To Recognize Misinformation in Media, Teach a Generation While It’s Young

In Education, Misleading Information On
- Updated

The Instagram post looked strange to Amulya Panakam, a 16-year-old high school student who lives near Atlanta. In February, a friend showed her a sensational headline on her phonethat declared,Kim Jong Un is personally killing soldiers who have Covid-19!” Of course, the news wasn’t real. “I was immediately suspicious,” Ms. Panakam said. She searched online and found no media outlets reporting the fake story. But her friends had already shared it on social media.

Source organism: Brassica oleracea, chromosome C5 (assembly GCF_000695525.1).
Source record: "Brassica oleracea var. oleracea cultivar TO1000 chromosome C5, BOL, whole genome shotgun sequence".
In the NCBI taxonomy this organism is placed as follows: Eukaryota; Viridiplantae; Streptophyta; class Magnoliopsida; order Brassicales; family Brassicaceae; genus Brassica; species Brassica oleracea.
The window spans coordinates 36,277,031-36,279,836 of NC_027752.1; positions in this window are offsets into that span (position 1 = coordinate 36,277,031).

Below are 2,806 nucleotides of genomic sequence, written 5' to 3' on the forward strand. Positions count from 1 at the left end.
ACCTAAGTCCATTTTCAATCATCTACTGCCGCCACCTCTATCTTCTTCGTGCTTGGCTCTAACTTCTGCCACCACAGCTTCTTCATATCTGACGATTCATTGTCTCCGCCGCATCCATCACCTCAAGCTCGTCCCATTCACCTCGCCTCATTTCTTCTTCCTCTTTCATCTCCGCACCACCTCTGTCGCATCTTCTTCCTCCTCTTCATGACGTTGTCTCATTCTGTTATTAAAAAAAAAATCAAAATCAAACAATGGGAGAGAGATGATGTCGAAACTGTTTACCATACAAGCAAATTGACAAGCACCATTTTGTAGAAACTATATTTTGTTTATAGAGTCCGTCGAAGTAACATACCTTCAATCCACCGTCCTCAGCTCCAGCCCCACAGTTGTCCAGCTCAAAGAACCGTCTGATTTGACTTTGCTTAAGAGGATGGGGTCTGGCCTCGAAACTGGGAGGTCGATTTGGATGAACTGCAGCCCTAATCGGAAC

Ms. Panakam was startled by how often students “grossly handle and spread misinformation without knowing it,” she said. Yet media literacy is not part of her school’s curriculum.

So Ms. Panakam ­­contacted Media Literacy Now, a nonprofit organization based near Boston that works to spread media literacy education. With its help, she wrote to her state and local representatives to discuss introducing media literacy in schools.

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